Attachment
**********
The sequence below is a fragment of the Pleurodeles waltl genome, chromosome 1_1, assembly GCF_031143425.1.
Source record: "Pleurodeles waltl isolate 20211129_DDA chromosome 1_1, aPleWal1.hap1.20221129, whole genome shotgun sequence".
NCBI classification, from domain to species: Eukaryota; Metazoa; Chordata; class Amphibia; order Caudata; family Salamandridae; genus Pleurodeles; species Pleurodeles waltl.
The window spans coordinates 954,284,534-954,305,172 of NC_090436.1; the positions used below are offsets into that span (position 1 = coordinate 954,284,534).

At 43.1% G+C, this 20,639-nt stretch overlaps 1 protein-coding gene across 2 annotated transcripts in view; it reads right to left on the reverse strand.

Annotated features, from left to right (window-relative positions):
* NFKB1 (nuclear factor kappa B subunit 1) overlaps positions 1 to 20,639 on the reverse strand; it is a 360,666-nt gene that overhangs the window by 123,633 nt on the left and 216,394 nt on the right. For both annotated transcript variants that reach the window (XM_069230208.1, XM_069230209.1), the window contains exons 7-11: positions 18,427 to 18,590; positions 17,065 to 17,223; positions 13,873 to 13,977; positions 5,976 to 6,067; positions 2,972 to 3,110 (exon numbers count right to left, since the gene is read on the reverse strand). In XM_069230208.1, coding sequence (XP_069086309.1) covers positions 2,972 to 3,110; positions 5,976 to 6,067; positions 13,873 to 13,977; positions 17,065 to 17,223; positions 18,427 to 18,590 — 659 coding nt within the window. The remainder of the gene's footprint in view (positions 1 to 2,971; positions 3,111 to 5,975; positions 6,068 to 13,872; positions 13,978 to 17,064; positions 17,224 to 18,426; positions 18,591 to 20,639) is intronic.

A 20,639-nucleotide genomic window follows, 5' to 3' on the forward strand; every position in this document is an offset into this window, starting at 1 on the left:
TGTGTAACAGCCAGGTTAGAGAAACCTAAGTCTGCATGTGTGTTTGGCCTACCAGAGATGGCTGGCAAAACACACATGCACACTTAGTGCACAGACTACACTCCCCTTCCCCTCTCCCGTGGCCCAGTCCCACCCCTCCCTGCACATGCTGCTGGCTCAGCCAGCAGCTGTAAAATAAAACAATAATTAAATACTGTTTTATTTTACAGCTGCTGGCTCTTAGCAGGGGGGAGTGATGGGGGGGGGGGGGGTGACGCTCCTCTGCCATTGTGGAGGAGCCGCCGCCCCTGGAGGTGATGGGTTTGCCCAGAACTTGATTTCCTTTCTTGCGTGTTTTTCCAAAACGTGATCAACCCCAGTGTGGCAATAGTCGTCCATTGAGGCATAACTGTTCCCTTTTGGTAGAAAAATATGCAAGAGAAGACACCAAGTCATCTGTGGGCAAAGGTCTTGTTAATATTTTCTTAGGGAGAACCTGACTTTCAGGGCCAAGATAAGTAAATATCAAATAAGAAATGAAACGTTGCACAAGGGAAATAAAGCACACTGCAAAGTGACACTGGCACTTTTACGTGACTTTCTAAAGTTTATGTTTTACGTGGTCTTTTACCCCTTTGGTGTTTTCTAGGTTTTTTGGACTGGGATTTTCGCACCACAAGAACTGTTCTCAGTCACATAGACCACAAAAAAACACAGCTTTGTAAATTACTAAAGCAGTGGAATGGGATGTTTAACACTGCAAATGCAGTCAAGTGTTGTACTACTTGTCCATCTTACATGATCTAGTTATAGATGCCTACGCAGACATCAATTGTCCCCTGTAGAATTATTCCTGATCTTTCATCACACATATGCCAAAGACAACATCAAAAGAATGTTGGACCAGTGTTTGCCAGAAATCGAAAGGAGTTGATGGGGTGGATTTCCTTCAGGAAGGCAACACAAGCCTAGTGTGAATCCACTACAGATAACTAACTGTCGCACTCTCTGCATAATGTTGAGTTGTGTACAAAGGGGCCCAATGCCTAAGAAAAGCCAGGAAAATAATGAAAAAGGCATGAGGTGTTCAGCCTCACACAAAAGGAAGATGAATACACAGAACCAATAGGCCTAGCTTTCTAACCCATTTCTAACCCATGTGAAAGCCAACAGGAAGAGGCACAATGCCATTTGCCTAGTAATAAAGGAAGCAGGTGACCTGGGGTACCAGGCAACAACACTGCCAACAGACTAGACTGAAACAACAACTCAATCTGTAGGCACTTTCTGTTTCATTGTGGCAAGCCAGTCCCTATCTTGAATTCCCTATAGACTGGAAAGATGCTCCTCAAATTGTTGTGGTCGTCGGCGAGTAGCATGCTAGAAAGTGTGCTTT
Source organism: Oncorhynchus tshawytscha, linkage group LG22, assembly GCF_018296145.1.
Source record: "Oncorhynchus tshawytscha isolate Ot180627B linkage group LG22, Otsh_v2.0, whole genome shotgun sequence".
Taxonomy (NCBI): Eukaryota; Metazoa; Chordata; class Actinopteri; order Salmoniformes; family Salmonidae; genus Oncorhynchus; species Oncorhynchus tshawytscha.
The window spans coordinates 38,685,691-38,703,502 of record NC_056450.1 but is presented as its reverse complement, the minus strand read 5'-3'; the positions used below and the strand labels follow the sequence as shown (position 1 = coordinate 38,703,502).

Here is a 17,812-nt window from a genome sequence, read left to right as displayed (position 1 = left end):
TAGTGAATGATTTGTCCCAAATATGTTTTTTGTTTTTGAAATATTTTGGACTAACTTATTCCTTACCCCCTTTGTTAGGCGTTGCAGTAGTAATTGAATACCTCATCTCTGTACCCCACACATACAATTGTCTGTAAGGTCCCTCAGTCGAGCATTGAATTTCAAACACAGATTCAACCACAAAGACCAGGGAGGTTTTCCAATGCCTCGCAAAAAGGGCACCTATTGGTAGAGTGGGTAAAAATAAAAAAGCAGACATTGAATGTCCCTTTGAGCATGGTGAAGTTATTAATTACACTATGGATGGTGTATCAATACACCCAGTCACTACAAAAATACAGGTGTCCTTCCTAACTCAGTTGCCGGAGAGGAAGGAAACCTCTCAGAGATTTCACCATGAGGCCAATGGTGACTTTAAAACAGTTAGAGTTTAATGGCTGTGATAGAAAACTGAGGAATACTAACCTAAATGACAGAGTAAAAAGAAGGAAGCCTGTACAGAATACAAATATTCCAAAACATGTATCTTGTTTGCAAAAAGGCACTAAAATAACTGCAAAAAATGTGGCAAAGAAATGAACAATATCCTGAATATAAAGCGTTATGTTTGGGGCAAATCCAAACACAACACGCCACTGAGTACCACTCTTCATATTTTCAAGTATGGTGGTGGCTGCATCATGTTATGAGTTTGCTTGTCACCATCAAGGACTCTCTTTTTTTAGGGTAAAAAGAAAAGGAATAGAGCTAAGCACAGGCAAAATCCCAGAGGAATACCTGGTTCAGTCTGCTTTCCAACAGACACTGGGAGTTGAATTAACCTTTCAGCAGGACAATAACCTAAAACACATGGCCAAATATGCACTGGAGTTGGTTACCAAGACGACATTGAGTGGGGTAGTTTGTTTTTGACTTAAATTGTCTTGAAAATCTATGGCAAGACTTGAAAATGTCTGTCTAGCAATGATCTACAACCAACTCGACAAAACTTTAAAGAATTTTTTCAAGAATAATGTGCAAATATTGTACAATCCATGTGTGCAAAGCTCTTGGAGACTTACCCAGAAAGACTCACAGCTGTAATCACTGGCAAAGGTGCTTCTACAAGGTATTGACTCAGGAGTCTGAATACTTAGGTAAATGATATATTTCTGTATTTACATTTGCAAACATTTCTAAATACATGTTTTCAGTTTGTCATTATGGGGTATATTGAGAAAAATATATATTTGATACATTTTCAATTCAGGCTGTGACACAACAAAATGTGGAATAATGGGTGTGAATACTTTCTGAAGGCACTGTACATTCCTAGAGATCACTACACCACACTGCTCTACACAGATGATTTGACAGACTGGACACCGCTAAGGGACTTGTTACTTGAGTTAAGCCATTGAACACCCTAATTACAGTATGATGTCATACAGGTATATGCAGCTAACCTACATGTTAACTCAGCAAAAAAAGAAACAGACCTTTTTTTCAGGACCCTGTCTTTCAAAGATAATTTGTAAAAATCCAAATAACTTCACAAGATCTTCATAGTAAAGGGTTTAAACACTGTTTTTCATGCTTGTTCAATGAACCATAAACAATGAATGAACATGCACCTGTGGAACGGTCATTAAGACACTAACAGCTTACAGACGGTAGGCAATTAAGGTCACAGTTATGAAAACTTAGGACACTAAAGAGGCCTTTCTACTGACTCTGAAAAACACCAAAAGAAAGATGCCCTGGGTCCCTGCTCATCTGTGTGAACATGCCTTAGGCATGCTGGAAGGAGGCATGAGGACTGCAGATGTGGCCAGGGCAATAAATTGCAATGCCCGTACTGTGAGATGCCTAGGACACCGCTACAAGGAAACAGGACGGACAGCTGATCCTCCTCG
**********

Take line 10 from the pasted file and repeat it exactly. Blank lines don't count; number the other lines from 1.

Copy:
Source organism: Oncorhynchus tshawytscha, linkage group LG22, assembly GCF_018296145.1.